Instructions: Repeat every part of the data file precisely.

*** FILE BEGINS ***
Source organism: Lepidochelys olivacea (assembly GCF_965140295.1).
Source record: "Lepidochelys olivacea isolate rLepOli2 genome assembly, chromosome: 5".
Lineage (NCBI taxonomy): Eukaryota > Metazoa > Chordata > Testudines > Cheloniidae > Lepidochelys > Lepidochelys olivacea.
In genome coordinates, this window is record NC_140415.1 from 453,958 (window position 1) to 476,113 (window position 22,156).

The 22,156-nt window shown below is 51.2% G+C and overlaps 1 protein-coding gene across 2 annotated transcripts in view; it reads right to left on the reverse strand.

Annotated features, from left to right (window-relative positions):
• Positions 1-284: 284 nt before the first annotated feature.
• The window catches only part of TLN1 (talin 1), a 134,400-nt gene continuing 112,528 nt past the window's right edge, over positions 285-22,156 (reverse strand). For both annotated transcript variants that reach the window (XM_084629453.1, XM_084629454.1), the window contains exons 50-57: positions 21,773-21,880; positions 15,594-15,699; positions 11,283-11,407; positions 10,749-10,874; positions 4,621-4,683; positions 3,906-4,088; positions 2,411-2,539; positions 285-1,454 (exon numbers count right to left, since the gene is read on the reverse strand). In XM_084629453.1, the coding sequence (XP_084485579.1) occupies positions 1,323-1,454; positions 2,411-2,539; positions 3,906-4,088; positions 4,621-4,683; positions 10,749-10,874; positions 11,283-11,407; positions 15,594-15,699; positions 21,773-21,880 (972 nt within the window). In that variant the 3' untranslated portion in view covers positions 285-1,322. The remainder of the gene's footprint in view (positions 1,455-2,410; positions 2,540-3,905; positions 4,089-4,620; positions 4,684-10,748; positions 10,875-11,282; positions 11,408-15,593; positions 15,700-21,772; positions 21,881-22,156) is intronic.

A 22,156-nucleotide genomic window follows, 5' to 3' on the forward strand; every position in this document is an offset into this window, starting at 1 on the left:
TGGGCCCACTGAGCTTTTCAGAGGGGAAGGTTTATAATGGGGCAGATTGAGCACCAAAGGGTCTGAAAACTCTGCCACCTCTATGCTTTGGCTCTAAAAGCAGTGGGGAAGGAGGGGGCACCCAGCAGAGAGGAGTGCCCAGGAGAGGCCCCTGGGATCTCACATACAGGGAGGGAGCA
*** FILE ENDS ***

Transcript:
Source organism: Lepidochelys olivacea (assembly GCF_965140295.1).
Source record: "Lepidochelys olivacea isolate rLepOli2 genome assembly, chromosome: 5".
Lineage (NCBI taxonomy): Eukaryota > Metazoa > Chordata > Testudines > Cheloniidae > Lepidochelys > Lepidochelys olivacea.
In genome coordinates, this window is record NC_140415.1 from 453,958 (window position 1) to 476,113 (window position 22,156).

The 22,156-nt window shown below is 51.2% G+C and overlaps 1 protein-coding gene across 2 annotated transcripts in view; it reads right to left on the reverse strand.

Annotated features, from left to right (window-relative positions):
• Positions 1-284: 284 nt before the first annotated feature.
• The window catches only part of TLN1 (talin 1), a 134,400-nt gene continuing 112,528 nt past the window's right edge, over positions 285-22,156 (reverse strand). For both annotated transcript variants that reach the window (XM_084629453.1, XM_084629454.1), the window contains exons 50-57: positions 21,773-21,880; positions 15,594-15,699; positions 11,283-11,407; positions 10,749-10,874; positions 4,621-4,683; positions 3,906-4,088; positions 2,411-2,539; positions 285-1,454 (exon numbers count right to left, since the gene is read on the reverse strand). In XM_084629453.1, the coding sequence (XP_084485579.1) occupies positions 1,323-1,454; positions 2,411-2,539; positions 3,906-4,088; positions 4,621-4,683; positions 10,749-10,874; positions 11,283-11,407; positions 15,594-15,699; positions 21,773-21,880 (972 nt within the window). In that variant the 3' untranslated portion in view covers positions 285-1,322. The remainder of the gene's footprint in view (positions 1,455-2,410; positions 2,540-3,905; positions 4,089-4,620; positions 4,684-10,748; positions 10,875-11,282; positions 11,408-15,593; positions 15,700-21,772; positions 21,881-22,156) is intronic.

A 22,156-nucleotide genomic window follows, 5' to 3' on the forward strand; every position in this document is an offset into this window, starting at 1 on the left:
TGGGCCCACTGAGCTTTTCAGAGGGGAAGGTTTATAATGGGGCAGATTGAGCACCAAAGGGTCTGAAAACTCTGCCACCTCTATGCTTTGGCTCTAAAAGCAGTGGGGAAGGAGGGGGCACCCAGCAGAGAGGAGTGCCCAGGAGAGGCCCCTGGGATCTCACATACAGGGAGGGAGCA